Section B of the LNAT exam is designed to test the following attributes needed to study law:
Overall, the purpose of the LNAT essay is to measure your ability to express your view on an issue in a clear, convincing and logical way.
You will be presented with three unrelated questions. LNAT essay questions tend to focus on ethical issues or current affairs, such as:
When choosing your question, you will want to select one that you have some level of interest in and knowledge of because you will need to provide an informative answer.
Section B of the exam is not officially scored. However, different universities give a different level of weight to the importance of the LNAT essay. For example, some LNAT universities do not consider section B at all, while others have their own LNAT essay mark scheme.
Oxford University arguably gives most weight to Section B of the LNAT, with a percentage scoring system used to determine the quality of an essay.
Universities that do consider the LNAT essay as part of your application may use it in a variety of ways. They may compare it against your personal statement or use it as a reference when asking questions during your interview.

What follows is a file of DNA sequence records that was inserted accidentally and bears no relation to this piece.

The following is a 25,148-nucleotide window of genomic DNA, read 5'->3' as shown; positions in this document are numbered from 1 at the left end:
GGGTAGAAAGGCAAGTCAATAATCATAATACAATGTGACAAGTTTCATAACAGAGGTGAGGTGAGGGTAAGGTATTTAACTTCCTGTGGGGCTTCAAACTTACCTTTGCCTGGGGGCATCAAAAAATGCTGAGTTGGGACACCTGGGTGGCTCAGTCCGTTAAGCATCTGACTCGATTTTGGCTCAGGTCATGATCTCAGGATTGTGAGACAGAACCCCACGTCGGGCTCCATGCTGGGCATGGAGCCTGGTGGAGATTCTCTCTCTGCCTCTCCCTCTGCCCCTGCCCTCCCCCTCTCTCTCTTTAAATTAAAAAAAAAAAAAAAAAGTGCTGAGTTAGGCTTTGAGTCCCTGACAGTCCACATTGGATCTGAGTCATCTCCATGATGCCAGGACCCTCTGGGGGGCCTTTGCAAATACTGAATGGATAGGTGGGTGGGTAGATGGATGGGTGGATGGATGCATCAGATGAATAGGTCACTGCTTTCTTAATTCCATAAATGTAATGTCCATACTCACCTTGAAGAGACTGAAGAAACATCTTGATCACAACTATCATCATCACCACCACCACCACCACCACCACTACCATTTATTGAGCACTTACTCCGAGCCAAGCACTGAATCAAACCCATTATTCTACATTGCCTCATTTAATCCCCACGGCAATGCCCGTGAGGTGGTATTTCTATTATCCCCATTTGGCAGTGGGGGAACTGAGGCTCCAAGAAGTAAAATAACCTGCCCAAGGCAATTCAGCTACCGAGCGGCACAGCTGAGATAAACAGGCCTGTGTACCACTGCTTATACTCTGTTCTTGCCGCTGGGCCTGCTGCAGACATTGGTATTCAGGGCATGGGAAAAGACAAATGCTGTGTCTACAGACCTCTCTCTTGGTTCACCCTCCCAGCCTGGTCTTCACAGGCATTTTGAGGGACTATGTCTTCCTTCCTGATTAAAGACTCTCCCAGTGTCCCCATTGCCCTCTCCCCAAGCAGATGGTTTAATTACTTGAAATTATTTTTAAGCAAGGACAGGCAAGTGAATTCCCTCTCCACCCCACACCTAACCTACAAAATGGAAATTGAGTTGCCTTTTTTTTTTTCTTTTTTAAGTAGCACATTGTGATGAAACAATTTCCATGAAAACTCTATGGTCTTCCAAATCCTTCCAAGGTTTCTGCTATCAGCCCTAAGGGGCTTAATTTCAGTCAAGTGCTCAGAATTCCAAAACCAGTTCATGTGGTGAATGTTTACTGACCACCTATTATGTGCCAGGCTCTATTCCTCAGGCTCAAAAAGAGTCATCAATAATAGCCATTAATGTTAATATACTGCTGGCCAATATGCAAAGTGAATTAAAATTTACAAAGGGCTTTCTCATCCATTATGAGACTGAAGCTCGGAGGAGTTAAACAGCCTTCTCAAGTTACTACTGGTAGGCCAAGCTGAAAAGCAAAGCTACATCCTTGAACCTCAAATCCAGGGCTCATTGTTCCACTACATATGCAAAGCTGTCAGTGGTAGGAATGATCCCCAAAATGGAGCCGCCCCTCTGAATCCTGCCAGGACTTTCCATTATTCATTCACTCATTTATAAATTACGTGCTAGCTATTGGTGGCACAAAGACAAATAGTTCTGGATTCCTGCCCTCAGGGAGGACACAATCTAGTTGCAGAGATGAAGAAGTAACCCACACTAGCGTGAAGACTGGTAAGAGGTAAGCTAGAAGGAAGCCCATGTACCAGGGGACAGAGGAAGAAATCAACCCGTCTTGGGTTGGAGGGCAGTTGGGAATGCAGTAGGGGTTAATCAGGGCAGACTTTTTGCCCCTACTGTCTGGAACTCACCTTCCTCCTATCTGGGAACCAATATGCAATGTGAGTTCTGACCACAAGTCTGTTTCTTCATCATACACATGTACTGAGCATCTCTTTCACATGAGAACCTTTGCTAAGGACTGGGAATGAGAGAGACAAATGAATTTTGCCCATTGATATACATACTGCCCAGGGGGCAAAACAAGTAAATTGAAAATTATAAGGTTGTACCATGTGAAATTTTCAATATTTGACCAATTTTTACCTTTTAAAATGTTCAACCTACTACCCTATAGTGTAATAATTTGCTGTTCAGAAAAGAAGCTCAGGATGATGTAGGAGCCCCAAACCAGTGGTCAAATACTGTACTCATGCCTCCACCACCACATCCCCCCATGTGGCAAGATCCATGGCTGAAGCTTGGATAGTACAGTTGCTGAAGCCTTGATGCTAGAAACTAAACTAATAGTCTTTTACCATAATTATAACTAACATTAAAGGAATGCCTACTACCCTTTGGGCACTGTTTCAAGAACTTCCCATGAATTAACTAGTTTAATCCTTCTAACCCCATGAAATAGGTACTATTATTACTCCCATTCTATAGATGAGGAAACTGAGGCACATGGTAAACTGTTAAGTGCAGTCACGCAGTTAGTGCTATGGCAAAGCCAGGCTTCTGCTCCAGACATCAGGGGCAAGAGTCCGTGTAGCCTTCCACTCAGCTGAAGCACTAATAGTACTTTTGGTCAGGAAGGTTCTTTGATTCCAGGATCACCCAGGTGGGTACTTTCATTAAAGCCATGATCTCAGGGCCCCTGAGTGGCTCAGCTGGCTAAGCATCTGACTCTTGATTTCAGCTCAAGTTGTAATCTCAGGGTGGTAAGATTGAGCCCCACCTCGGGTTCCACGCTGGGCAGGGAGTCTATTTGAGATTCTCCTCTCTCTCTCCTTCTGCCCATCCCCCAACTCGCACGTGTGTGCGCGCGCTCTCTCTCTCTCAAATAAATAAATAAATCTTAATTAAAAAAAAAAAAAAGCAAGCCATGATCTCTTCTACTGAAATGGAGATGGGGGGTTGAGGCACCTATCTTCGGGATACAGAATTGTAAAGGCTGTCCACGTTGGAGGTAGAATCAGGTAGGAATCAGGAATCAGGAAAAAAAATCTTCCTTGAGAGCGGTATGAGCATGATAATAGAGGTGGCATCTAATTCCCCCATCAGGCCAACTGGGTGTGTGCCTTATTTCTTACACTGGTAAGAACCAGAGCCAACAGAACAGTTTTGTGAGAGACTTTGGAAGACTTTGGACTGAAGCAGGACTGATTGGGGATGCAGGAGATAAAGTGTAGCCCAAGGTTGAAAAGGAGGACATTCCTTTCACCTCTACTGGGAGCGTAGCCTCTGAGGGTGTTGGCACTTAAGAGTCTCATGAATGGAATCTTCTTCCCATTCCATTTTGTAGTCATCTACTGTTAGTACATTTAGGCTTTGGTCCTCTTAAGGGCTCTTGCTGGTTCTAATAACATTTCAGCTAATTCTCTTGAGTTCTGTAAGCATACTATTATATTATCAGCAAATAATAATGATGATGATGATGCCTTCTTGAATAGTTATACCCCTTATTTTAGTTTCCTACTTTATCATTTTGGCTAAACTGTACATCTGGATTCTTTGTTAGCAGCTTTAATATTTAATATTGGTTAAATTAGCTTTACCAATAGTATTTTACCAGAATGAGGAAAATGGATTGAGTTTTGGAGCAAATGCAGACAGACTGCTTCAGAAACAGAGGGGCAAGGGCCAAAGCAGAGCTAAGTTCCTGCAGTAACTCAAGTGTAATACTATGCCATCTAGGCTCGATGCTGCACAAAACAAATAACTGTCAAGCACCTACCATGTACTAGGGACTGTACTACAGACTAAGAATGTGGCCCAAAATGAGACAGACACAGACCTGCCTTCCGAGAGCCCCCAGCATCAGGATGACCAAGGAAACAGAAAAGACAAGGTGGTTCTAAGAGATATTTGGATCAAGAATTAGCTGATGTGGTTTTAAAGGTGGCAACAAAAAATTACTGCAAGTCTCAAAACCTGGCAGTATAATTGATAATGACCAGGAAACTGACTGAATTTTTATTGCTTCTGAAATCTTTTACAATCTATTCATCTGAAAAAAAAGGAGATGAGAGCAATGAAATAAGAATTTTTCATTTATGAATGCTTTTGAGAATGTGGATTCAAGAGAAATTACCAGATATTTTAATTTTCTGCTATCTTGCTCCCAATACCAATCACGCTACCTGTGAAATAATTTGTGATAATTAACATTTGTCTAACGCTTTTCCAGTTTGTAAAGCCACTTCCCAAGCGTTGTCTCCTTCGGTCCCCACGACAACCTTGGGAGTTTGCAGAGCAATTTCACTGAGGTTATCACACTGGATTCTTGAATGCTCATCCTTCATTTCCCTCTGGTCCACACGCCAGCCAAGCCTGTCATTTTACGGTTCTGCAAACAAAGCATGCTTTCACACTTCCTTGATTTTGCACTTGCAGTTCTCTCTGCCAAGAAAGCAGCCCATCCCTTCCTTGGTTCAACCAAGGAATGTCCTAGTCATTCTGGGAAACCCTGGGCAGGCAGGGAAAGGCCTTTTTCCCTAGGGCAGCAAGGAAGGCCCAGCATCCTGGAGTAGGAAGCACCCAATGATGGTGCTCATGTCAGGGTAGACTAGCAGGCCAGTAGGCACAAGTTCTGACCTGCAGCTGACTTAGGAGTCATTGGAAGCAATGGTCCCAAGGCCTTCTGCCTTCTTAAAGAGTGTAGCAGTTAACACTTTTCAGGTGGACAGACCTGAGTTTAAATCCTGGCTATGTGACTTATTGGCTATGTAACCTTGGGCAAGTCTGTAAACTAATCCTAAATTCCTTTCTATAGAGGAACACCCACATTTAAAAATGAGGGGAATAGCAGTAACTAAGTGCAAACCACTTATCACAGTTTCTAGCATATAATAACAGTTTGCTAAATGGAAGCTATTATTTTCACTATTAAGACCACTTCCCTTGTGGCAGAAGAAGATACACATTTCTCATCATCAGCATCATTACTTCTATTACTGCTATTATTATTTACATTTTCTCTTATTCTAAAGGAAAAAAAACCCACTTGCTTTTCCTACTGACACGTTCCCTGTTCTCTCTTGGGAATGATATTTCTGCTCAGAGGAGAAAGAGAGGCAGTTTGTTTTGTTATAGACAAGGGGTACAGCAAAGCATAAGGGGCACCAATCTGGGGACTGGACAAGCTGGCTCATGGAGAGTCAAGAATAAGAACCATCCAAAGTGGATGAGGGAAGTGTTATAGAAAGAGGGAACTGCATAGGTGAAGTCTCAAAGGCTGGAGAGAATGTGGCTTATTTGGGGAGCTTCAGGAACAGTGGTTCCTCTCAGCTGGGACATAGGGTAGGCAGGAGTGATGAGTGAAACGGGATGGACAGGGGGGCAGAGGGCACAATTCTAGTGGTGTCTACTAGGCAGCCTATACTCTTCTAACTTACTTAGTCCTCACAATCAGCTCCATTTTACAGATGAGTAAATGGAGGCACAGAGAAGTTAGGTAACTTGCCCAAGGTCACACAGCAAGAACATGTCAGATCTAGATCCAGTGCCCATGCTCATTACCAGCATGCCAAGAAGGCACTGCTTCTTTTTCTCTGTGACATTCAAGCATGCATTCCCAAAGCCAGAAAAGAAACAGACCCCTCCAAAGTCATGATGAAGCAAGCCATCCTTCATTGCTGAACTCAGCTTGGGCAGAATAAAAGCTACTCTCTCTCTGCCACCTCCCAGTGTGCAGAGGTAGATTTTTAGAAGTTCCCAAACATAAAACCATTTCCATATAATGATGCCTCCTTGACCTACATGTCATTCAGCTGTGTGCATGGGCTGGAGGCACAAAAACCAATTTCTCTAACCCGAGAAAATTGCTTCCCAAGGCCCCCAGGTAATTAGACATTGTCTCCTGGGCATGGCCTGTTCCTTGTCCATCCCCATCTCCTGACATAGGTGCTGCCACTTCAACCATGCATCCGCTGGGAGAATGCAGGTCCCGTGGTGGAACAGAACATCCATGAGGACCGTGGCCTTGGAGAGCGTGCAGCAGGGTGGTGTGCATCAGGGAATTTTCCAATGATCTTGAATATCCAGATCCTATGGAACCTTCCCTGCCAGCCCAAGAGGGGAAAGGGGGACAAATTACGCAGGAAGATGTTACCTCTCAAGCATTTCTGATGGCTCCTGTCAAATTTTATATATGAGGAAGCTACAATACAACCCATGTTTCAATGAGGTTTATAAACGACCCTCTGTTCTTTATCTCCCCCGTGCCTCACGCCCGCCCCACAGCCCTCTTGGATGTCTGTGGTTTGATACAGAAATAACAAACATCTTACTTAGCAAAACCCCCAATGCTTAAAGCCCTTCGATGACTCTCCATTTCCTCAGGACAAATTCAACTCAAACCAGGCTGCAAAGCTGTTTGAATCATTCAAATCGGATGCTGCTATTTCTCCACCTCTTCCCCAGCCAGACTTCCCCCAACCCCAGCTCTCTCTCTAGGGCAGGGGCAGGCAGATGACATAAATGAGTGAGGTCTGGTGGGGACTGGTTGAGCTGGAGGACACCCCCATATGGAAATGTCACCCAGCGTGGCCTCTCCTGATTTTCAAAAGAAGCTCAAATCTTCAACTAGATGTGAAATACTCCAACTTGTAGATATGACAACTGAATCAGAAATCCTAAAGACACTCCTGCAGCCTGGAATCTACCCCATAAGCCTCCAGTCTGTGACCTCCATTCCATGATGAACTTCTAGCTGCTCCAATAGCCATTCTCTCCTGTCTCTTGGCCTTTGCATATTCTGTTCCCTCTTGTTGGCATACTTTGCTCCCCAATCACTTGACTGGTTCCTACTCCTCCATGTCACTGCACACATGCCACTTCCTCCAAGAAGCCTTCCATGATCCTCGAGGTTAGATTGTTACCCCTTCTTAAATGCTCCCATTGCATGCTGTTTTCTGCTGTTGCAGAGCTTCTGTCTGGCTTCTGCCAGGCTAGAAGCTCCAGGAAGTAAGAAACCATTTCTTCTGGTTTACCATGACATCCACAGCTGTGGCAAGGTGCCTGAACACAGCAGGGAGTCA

Your LNAT essay score will certainly be a factor if admissions tutors have to choose between you and similar applicants for acceptance on their law degree course.
When sitting Section B of the LNAT exam, you will first need to choose a question. The question you choose will determine how you plan your answer. Take two minutes to read every question carefully and make sure you know what each question is asking.
Once you have selected a question, take five to ten minutes to plan your answer. The main purpose of your plan is:
When creating a plan, generate ideas and write them all down – use bullet points, a pros and cons chart or a mind map to list your ideas. Determine which ideas are relevant to form your basic argument.
Next, review the balance of your argument and ensure that you have considered arguments for both sides of the debate. Include any examples of real-world information that you can use to support your arguments, and then assess your overall plan thinking about what conclusions you can draw from your arguments.
Once you have formed a plan, you can develop a structure for your LNAT essay.
Your LNAT essay structure should be built around a solid introduction and conclusion. Everything in between needs to be included in a way that maintains the flow of your essay. Paragraphs should connect with each other and your points should feel natural, without any sudden changes of topic or tone.
Your LNAT essay structure should look something like this:
You will have no way of knowing what LNAT essay topics you could be faced with. Questions could centre around ethics, politics or science – the list is not exhaustive, which is why it’s important to stay up to date with current affairs.
LNAT essay questions tend to relate to topical, real world issues. A few examples include:
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